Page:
According to the U.S. Marshals Service, one of the earliest uses of fingerprinting for purposes of identification dates to ancient Babylon, about 4,300 years ago, when merchants used fingerprints on clay tablets to finalize business transactions. The first use of fingerprints for forensic purposes in police investigations dates to 1892, when Juan Vucetich, an Argentine police official, used fingerprints to identify a criminal for the first time.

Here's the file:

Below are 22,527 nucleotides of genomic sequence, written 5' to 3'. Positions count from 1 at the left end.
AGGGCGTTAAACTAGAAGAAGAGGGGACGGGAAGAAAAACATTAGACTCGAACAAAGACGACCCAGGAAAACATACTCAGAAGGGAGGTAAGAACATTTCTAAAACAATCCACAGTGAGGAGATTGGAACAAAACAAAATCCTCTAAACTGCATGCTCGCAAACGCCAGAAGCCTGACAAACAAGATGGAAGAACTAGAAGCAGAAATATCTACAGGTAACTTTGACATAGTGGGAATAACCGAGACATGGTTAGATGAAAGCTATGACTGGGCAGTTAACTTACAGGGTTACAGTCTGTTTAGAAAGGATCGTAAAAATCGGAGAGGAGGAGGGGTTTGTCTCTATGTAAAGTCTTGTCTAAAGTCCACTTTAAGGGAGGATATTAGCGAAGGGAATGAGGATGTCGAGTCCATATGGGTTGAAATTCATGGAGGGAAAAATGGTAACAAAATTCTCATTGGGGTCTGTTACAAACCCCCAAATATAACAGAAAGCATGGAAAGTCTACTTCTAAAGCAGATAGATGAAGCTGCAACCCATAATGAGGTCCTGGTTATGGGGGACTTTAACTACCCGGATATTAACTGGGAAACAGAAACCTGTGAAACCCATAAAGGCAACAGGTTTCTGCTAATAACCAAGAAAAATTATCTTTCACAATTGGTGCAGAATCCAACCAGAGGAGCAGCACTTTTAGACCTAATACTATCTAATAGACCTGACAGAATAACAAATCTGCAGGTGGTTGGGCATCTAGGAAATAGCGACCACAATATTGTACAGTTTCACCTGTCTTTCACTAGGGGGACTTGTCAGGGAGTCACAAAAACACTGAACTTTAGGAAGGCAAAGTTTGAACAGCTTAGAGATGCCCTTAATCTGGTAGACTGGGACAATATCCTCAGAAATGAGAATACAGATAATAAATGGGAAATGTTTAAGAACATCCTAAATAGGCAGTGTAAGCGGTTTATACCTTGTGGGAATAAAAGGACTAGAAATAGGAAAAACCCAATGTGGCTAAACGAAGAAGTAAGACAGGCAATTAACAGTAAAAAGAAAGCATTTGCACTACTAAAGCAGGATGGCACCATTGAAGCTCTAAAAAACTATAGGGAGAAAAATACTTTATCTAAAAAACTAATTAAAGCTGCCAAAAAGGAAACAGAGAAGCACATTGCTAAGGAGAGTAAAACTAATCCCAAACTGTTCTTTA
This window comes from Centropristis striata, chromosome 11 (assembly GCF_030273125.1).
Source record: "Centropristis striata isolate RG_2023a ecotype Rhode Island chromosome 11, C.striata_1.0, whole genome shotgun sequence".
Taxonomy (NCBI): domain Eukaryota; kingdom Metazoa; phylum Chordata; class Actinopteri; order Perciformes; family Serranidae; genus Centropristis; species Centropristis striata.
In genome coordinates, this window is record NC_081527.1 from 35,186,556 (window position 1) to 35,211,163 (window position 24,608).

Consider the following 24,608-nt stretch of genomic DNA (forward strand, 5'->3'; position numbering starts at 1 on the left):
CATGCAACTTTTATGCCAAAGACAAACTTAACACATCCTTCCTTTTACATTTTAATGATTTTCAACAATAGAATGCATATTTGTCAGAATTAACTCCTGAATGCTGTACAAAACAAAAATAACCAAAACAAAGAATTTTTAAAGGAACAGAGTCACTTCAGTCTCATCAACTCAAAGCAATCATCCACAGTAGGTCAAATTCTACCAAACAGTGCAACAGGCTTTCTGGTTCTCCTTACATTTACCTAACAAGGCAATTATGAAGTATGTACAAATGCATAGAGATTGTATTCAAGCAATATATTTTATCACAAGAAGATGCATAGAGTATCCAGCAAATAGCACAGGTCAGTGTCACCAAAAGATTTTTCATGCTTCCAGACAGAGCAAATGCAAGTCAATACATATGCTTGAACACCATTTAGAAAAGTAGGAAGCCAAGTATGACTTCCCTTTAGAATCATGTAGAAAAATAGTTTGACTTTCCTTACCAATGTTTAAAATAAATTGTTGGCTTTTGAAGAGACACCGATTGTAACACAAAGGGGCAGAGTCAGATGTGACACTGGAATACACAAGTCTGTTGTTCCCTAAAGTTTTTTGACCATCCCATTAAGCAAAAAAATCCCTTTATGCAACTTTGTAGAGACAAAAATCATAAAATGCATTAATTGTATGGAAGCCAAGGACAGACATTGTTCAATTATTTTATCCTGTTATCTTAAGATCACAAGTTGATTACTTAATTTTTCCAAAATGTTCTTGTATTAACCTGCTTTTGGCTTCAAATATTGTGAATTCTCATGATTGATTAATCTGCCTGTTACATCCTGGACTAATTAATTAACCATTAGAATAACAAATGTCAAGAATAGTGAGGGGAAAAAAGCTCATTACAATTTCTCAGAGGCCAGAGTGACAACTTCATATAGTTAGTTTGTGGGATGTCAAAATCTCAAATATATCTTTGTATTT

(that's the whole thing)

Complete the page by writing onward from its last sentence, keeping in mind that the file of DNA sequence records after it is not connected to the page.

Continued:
Ancient cultures in China, Persia, Greece, Egypt and Rome used fingerprints to establish identity for many purposes, including as makers’ marks on pottery, as decorations, to sign business contracts and to make loans between specific individuals. They did not use fingerprints to identify an unknown individual in the general population. Legal records show that during the Qin dynasty, which lasted from 221 to 206 B.C., the Chinese gathered hand prints, foot prints and fingerprints as evidence at a crime scene. Over the next several centuries, scientists and other researchers studied fingerprints for purposes of developing a taxonomy of types and patterns. The data were useful in many disciplines and proved to investigators that fingerprints were unique and could be used to establish identity to a certainty. Sir Francis Galton is credited with identifying characteristics of fingerprints that are still used by criminal investigators as of 2014. Forensic use of fingerprints spread rapidly during the 20th century, and by 1971 the FBI had 200 million fingerprint cards on file. These became the database for the Automated Fingerprint Identification System.